Thoughts on movement


Active Member
Nov 16, 2018
Related feedback:

I'm tinkering with the game with an actual firefight in my head. Here are some notes.

- There's something that feels wrong with the positioning of the reticle and frame. I don't know how to explain it; the distance is too far apart or something. It gives me a sort of vertigo.

- I can't imagine jumping and thrusting in combat because of the tiny hop, then a mid-air pause, then a very slow/heavy thrust. This is NOT a mobile-feeling game.

- I can jump and glide to casually move short distances very quickly and it will trivialize combat.

- There is a delay when wanting to move and actually moving which undermines the goal of having a mobility-based game. It feels more like lumbering than moving.

- Landing doesn't feel right to me. Landing into the run is nice, but something of a "hydrolic-assisted cushioning" feels important to me.

- Ground-based movement feels bad enough, but imagining trying to do anything while airborne makes me sad. Trying to get anywhere feels like it would be a slideshow / waiting game. Trying to lob something while in an arc seems inappropriate.

- Any notion of trying to attack something on the back of a giant kaiju should be scrapped until movement feels good. Right now it's a bunch of thumb-mashing on a space bar while holding the left mouse button.

Rethink flight like so:

- Tapping space jumps (higher than now) with no fuel use.
- During the hop, tapping space boosts powerfully, sending the player flying in a distance appropriate to their momentum. A significant burst of fuel is expended.
- Fuel never stops recharging.
- There is no concept of pressing space again while already ascending.
- While nearing the completion of the thrust (the height of the arc?), or afterward (if falling), fuel can be expended by (a) holding space to gently decelerate (as is currently the case) or (b) double-tapping to expend another significant burst of fuel to jet similar to the takeoff BUT respecting facing and not momentum. It will boost at something like 45 degrees between facing and "up" for however the frame is positioned. Break physics here; it's fun. Remove the Q overthrust; there's no need for another button; I have future plans for such things.

Now what has happened is the game has been redone with fast-paced momentum-influenced boosting, plus a descent-forgiveness and high-risk high-skill feature all wrapped into the expected mechanics of "make spacebar go".

Regular gunfire is allowed during gliding; include kickback. Allow it because concentrating on aiming and shooting and flight and stalling are all appropriately hard together. Taking fire influences the stalling mechanic. (Have fun staying aloft!)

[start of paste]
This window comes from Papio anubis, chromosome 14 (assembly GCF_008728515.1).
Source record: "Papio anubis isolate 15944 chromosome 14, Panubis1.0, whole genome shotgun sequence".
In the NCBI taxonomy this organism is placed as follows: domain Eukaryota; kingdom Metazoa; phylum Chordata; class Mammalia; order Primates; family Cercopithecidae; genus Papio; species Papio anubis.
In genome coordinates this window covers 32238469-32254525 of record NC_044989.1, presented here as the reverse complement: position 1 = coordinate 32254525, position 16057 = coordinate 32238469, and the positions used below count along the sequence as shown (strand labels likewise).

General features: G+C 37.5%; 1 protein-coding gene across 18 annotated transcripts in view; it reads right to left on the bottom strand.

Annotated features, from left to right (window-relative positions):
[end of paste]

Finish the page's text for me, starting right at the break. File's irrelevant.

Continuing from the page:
Alt fire drops the player out of gliding.

While boosting or in free-fall..

Forward will increase momentum, and double-forward will jet and also retract-extend wings (like a diving bird) as a visual but won't engage gliding mode.

Holding left/right will gently turn (using some fuel). This is the same as holding the right mouse button down and turning. Maybe pressing the left mouse button (e.g. to shoot) does not actually turn?

Tapping left/right will jerk the frame in that direction (using light fuel) and influence (but not wholly change) momentum.

Double-tapping left/right will jet in that direction. (Quickly pressing left-right will do a barrel roll and drop a bomb or something?)

Double-tapping-down will have boost-assisted "air breaking"

Double-tapping-up will increase momentum in that direction. People will double-forward into combat, forget about disengaging and air braking and splat because powers were on cooldown; it will be hilarious.

Double-tap-back to deepstryke. Remove E.

Okay, so what's been accomplished so far?

A "genre" of movement has been tied to the same controls players are already using. A sort of excited "more of the same" button mashing has been introduced. Skill has been introduced, with the natural cap being fuel. "Equipment" or however it is done can be made to selectively influence any of these features or any combination of them..

Extended fuel, increased recharge rate, burst-thrust strength, burst cooldown removal (just uses fuel), burst-thrust uses less fuel, glider cooldown, gliding that's harder to stall, ground-thrust height, reduced fall damage, etc. None of these require more buttons.

As a bonus, all of this makes using a controller intuitive. You can already feel how shoulder buttons could be used in flight.


If put in, several of these things will immediately feel wrong and need turning; but it's the good kind of tuning.

At some point in the future you can think about bumping into terrain, planting the frame's feet and jetting off into a glide.
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